The government is seeking to speed up implementing a ban on the use of disposable plastic tableware, meaning restaurants will have to swap items such as plastic straws, cutlery and plates for more eco-friendly options as early as the fourth quarter of next year.
Authorities had originally hoped to phase out single-use plastic tableware from 2025, while further extending the ban to plastic cups and their lids as well as food containers and their covers between 12 and 18 months later.
However, green groups have called on the administration to bring in the two-phase ban earlier and fully implement the entire scheme by 2025.
In a paper submitted to the Legislative Council on Tuesday, the Environment and Ecology Bureau said authorities plan to put in place the first phase of the scheme as early as the fourth quarter of 2023 – six months after the expected passage of the amended Product Eco-responsibility Ordinance.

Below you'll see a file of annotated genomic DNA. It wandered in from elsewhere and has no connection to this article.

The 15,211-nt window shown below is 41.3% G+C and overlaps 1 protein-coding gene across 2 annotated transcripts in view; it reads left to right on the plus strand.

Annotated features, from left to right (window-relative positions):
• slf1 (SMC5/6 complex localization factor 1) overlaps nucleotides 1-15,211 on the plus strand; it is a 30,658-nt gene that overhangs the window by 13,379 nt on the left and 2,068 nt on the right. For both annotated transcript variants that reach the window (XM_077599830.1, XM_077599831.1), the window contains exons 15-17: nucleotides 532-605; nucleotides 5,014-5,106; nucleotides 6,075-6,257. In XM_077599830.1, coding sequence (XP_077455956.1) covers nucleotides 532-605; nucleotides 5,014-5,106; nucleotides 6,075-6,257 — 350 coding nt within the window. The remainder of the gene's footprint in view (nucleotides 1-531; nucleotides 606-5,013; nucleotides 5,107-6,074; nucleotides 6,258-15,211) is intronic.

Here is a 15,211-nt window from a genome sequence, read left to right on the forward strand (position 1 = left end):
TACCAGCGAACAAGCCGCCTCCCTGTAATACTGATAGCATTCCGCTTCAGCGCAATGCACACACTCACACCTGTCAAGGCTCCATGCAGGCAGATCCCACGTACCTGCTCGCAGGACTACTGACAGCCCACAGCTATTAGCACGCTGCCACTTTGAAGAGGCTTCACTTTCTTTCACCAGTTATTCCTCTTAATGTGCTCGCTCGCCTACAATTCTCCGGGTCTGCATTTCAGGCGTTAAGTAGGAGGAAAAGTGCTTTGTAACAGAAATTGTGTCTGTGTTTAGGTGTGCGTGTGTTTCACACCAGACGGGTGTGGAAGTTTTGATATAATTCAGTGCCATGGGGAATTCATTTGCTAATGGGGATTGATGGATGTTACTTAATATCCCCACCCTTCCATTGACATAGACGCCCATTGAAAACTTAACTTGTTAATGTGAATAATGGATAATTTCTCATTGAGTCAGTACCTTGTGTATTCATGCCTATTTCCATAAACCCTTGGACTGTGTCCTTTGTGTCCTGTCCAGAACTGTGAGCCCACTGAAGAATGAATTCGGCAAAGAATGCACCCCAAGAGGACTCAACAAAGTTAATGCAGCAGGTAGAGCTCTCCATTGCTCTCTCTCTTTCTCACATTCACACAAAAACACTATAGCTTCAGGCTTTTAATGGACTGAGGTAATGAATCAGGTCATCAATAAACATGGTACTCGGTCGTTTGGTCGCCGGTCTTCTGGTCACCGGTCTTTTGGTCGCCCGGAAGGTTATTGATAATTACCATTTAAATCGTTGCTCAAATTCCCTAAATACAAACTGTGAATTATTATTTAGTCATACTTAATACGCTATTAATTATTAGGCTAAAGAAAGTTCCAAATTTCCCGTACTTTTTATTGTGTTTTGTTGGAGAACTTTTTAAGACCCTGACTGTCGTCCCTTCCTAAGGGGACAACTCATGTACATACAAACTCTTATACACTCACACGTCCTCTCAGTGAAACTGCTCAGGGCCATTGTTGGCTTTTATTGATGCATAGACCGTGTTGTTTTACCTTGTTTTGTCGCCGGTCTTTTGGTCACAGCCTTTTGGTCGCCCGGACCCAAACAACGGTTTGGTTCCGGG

"We notice that, at present, most of the suppliers in the market are already able to provide non-plastic alternatives (eg paper, soft wood, etc) to disposable plastic straws, stirrers, cutlery and plates that are covered by the first phase of the regulation, and their prices are generally comparable to the corresponding plastic ones," the bureau said.
Under the first phase, the SAR will prohibit the sale and use of disposable expanded polystyrene tableware at catering premises, as well as disposable plastic straws, stirrers, cutlery and plates.
As for plastic cups and food containers as well as their covers, restaurants will initially be barred from providing these items for dine-in customers, before the ban is expanded to takeaways in the second phase tentatively set for 2025.
The bureau said offenders could face a fixed penalty of HK$2,000.
However, pre-packaged food and drink products with disposable plastic items, such as straws attached to beverage cartons, and single-use tableware for medical or security needs, will be exempted from the ban.
The government is also looking to bar the sale and free distribution of other plastic products, including cotton buds, umbrella bags, and hotel toiletries, as early as the fourth quarter of next year.